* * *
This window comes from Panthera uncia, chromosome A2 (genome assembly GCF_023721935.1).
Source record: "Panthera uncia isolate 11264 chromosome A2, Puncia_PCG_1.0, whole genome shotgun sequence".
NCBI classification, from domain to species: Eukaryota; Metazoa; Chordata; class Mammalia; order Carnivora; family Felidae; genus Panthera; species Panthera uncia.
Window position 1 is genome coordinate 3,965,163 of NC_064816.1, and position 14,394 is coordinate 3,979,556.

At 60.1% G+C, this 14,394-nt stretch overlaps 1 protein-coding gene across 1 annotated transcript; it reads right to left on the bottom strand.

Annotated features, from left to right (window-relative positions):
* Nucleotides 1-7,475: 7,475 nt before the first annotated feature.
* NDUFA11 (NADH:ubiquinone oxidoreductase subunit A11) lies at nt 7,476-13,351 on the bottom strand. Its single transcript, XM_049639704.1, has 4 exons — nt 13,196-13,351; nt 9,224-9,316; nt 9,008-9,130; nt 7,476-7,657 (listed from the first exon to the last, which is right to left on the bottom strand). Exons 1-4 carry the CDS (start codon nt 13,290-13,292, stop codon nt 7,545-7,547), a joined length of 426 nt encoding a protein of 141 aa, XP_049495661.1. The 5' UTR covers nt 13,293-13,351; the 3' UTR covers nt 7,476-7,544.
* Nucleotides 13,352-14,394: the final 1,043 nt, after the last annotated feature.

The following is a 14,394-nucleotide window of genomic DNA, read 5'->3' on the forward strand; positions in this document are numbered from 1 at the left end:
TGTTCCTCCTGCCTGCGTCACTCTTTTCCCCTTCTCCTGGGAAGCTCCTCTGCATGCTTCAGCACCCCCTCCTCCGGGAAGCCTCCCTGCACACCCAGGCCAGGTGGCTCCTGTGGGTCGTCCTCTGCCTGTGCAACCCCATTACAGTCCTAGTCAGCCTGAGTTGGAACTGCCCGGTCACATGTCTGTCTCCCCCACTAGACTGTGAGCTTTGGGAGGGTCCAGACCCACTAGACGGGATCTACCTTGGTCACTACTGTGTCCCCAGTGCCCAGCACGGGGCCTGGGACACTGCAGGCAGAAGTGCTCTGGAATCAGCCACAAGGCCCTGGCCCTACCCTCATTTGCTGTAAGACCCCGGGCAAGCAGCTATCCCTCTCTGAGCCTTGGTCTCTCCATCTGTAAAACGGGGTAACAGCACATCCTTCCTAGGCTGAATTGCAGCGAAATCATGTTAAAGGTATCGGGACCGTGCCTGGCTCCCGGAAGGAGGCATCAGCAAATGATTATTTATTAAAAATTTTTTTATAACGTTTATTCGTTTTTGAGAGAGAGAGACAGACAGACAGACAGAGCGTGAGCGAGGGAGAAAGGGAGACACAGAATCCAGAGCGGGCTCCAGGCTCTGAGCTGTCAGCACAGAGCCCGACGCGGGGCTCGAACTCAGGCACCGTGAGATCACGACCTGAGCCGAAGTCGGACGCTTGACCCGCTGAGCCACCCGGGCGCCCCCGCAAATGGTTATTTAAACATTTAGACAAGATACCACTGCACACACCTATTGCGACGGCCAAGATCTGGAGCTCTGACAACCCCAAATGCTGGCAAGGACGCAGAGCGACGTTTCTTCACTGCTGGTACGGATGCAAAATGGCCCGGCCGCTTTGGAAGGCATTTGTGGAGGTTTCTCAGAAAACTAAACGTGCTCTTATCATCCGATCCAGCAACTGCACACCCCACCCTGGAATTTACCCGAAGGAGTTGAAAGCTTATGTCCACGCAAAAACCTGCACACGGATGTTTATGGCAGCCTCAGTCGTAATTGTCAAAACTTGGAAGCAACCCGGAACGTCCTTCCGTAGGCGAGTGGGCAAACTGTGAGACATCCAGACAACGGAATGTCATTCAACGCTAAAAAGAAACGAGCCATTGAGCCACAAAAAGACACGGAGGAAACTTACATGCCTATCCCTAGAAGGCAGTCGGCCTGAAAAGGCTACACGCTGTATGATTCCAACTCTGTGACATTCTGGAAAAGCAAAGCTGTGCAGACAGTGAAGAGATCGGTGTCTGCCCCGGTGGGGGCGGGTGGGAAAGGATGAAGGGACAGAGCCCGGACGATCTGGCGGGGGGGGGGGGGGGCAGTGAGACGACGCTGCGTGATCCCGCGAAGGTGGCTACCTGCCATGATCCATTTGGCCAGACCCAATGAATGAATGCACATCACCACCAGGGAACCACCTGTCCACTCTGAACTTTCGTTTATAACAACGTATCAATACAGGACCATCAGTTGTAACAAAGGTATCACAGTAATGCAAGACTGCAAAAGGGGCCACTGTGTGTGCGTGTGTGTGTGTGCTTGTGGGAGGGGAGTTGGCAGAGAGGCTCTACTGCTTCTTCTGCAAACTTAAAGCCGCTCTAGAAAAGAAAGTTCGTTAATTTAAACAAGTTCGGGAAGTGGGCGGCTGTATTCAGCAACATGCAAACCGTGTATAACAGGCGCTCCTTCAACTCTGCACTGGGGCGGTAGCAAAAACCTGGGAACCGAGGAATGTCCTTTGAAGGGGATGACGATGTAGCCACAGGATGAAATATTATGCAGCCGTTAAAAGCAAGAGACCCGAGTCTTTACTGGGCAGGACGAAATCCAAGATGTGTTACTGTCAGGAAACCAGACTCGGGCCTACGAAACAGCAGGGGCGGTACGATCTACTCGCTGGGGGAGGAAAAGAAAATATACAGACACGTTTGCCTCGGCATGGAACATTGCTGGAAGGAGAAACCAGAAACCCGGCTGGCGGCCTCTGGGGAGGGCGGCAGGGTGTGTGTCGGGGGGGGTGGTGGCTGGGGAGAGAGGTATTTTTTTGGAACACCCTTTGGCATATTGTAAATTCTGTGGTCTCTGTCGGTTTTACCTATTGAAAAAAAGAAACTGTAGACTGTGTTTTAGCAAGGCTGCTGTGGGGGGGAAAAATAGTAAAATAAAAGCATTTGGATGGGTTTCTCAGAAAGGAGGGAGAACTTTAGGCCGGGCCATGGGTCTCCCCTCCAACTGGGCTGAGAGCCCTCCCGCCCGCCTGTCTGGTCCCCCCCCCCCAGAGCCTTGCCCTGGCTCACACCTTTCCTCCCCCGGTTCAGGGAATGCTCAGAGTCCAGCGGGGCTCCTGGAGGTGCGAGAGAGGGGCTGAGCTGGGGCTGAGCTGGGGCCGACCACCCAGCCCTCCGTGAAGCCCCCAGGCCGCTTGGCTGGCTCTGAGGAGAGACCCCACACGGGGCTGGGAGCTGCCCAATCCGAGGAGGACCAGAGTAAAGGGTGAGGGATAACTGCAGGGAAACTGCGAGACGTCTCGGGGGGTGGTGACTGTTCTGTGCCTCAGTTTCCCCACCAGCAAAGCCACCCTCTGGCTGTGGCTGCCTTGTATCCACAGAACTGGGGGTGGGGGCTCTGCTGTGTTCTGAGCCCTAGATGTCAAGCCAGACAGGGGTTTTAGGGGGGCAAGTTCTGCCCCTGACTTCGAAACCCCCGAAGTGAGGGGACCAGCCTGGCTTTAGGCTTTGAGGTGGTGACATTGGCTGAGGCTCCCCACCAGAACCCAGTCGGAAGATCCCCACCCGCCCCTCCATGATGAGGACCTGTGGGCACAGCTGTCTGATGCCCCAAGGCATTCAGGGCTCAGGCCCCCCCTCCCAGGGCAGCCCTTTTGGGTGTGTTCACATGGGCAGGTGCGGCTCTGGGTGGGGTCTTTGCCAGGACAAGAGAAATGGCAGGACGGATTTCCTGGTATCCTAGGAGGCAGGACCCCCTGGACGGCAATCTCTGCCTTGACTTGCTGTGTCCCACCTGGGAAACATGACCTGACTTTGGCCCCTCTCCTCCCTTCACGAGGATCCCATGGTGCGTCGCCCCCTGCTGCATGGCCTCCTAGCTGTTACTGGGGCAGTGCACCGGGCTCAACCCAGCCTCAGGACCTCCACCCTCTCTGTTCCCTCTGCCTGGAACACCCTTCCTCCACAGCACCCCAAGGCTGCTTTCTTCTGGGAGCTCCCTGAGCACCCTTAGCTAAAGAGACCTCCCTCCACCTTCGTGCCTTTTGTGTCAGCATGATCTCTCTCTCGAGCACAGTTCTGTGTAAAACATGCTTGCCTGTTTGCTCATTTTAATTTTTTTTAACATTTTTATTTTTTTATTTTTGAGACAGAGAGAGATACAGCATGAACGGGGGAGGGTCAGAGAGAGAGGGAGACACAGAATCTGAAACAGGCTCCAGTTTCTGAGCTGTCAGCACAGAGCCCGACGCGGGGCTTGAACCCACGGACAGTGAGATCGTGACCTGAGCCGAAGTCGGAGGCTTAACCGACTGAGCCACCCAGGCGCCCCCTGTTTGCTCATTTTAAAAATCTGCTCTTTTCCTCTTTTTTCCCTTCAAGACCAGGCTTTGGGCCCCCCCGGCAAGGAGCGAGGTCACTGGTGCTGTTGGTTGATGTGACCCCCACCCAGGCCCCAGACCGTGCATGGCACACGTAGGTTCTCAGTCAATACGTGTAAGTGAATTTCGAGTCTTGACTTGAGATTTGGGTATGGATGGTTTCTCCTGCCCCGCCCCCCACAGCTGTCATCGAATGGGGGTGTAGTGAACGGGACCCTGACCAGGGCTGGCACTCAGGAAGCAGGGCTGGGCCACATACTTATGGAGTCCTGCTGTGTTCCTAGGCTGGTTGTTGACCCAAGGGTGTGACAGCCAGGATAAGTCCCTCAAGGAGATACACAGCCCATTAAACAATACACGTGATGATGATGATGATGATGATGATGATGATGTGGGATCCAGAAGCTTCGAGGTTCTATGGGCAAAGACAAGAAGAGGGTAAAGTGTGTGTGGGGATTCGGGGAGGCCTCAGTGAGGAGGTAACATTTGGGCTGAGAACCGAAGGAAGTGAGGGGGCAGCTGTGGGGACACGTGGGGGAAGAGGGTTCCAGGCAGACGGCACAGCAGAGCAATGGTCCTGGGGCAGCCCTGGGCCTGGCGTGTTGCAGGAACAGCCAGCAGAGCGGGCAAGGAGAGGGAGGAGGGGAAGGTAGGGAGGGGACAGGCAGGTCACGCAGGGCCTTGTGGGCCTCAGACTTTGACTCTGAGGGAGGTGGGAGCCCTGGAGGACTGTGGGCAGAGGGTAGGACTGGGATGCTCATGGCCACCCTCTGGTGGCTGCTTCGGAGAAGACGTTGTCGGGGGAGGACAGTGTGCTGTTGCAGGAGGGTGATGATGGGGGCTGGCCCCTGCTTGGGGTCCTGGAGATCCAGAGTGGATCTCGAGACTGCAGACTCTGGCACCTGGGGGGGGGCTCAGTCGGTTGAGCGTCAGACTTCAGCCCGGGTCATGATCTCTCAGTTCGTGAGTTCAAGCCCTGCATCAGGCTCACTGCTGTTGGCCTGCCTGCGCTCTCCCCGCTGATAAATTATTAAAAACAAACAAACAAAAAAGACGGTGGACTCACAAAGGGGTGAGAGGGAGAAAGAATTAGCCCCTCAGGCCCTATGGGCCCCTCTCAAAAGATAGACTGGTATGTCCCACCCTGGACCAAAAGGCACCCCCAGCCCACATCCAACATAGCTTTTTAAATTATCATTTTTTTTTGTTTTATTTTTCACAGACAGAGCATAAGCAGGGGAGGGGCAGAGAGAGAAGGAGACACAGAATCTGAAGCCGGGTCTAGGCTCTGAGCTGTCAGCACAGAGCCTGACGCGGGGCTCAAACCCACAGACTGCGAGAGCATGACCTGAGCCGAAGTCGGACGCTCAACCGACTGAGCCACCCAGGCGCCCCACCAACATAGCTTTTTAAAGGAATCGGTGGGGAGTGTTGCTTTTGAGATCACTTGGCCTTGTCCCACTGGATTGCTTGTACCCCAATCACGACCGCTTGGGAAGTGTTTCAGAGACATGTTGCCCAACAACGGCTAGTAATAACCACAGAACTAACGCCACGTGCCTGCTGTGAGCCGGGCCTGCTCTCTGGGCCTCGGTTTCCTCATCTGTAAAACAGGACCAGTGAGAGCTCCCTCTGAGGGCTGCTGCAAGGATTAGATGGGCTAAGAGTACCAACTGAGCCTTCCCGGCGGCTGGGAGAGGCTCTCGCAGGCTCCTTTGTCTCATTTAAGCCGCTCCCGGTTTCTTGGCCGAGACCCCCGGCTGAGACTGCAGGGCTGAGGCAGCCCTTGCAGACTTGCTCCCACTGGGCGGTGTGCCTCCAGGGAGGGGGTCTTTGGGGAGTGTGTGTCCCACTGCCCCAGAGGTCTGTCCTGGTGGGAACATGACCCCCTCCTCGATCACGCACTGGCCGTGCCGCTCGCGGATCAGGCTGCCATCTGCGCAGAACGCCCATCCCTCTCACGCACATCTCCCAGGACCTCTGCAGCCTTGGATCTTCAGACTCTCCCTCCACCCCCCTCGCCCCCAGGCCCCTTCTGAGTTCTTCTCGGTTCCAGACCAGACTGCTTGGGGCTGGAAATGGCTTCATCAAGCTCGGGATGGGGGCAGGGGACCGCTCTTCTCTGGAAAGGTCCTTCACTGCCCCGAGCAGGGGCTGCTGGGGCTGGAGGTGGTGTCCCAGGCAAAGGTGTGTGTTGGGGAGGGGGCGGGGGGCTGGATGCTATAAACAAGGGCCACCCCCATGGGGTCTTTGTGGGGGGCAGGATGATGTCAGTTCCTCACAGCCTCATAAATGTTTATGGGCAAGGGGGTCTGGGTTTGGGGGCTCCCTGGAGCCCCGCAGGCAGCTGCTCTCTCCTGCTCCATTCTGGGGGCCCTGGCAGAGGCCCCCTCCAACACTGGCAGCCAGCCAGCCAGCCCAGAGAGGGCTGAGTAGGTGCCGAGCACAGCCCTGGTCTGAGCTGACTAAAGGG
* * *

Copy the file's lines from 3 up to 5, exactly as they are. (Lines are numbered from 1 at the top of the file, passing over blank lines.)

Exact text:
NCBI classification, from domain to species: Eukaryota; Metazoa; Chordata; class Mammalia; order Carnivora; family Felidae; genus Panthera; species Panthera uncia.
Window position 1 is genome coordinate 3,965,163 of NC_064816.1, and position 14,394 is coordinate 3,979,556.

At 60.1% G+C, this 14,394-nt stretch overlaps 1 protein-coding gene across 1 annotated transcript; it reads right to left on the bottom strand.